A 1001 MIDNIGHTS Review
by Max Allan Collins

HORACE McCOY – Kiss Tomorrow Goodbye. Random House, hardcover, 1948. Paperback reprints include: Signet 754, 1949; Avon, 1965. Film: Warner Brothers, 1950 (with James Cagney, Barbara Payton & Helena Carter).

   Although a veteran of Black Mask, Horace McCoy resented his “hardboiled” classification, considering himself mainstream, and wrote only one genuine crime novel. Set in the Thirties during the Dillinger days, Kiss Tomorrow Goodbye is one of the finest gangster novels ever written.

   Young hoodlum Ralph Cotter (an alias) escapes from a prison farm, killing one of his own confederates in thee process, a characteristically misanthropic move for this self-described possessor of a “psychopathic superego.” Helping in the jailbreak is the murdered confederate’s sister, Holiday, with whom Cotter immediately shacks up.

   Now in a medium-size, nameless city, Cotter pulls a petty robbery, again killing a man in the process. He and his aptly named associate, Jinx, are thereafter shaken down by local corrupt police. This is an opportunity the shrewd, college-educated Cotter seizes upon, launching a scheme to blackmail the police into aiding and abetting his future crimes.

   His rocky relationship with Holiday — a jealous girl who nonetheless sleeps around indiscriminately on Cotter — alternates with an even stranger relationship with a spoiled society girl who has suicidal tendencies and an interest in the occult. Cotter links up with Cherokee Mandon, a slick shyster with underworld connections, and soon Cotter and his various cronies (including Mandon and the corrupt cops) are planning a reckless robbery that will require taking four lives.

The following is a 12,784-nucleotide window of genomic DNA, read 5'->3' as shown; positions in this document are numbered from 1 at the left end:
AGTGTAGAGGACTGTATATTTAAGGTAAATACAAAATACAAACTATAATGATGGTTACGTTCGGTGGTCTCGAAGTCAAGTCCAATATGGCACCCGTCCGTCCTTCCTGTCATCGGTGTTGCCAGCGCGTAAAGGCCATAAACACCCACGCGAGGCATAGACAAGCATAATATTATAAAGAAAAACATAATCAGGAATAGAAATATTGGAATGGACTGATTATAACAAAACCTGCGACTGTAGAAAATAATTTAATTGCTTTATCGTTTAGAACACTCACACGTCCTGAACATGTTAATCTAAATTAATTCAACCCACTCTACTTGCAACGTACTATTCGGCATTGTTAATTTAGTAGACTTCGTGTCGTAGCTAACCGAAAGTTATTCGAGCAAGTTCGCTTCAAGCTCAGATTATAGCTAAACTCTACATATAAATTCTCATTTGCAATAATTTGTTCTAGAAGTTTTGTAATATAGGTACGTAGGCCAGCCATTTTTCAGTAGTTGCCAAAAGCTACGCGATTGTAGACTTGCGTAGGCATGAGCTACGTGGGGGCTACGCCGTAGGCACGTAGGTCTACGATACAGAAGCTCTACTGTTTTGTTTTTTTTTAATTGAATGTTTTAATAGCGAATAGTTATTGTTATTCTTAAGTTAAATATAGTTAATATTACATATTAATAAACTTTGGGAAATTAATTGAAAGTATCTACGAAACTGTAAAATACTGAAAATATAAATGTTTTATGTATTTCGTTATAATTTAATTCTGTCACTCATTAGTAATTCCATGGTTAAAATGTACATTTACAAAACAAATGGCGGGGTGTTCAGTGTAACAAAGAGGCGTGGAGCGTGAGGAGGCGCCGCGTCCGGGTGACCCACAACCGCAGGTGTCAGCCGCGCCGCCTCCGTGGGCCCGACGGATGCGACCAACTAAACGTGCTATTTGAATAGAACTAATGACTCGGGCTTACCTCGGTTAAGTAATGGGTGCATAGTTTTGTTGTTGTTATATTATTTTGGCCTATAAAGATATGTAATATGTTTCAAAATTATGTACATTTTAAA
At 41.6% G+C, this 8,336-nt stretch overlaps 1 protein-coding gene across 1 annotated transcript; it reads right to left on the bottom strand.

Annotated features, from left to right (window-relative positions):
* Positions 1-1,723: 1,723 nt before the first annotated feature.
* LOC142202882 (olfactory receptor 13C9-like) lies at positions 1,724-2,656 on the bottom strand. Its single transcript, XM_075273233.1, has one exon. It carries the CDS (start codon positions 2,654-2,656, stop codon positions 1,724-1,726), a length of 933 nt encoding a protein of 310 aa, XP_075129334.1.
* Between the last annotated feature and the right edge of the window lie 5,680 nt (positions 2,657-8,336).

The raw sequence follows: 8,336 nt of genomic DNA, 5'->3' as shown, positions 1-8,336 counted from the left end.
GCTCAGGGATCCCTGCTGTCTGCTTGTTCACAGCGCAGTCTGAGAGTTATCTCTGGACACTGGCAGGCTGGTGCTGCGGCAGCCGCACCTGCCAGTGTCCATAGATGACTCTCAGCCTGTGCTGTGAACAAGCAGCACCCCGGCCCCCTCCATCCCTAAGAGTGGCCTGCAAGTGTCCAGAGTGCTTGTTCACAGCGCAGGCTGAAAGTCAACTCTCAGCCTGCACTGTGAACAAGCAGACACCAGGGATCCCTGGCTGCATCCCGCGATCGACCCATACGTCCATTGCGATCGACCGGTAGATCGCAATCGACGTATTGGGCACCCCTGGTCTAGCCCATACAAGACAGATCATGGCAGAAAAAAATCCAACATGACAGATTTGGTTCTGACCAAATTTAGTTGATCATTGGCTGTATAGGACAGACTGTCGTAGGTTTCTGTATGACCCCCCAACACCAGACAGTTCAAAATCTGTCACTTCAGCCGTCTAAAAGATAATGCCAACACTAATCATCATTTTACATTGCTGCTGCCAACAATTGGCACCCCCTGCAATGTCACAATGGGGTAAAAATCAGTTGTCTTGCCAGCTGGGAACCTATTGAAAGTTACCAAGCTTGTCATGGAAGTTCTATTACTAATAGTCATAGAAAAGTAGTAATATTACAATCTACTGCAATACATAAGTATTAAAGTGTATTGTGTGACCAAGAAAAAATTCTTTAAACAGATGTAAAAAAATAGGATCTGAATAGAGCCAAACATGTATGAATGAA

The fascination of Kiss Tomorrow Goodbye is its stream-of-consciousness first-person narration, and its exceptionally well-realized psychotic narrator. Unlike the simplified Cotter of the James Cagney screen version (1950), McCoy’s protagonist is a complex, not exactly sympathetic character, but certainly an engaging one. (Cotter prefigures similarly psychotic — and posturing — narrators in the work of Jim Thompson.)

   A violent deed in his past, tied to his adolescent sexual awakening, has sent Cotter into a world of crime where he feels at home. Nonetheless, it is contact with the respectable world, not the criminal one, that leads to his downfall, This is the central irony of a book that McCoy clearly intended to be his masterpiece.

   Critics have seldom agreed with McCoy’s estimation of Kiss Tomorrow Goodbye, but the critics have underestimated this work. Cotter is a deeply flawed, pretentious narrator — which has led to the writer being dismissed as deeply flawed and pretentious. Taking Cotter at face value, at his word, is dangerous; critics have tended to assume that McCoy agrees with Cotter, who says archly, “Use me not as a preachment in your literature or movies. This I have wrought, I and I alone.”

   McCoy, of course, does not believe that Cotter is a man in control of his destiny: Cotter is a pitiful, guilt-ridden soul misshapen by childhood trauma. Kiss Tomorrow Goodbye is a long book, but it is fast moving, deftly plotted and vividly written.

   Reprinted with permission from 1001 Midnights, edited by Bill Pronzini & Marcia Muller and published by The Battered Silicon Dispatch Box, 2007.   Copyright © 1986, 2007 by the Pronzini-Muller Family Trust.

Editorial Comment: Following my review of Never Say No to a Killer, by Jonathan Gant (Clifton Adams), Dan Stumpf left a comment pointing out some similarity between that book and this one, which came earlier. I’d have to agree that Gant’s book may easily have been inspired by this one — no more than that — but you may go back and read that review, then come back and read this one, and decide for yourself.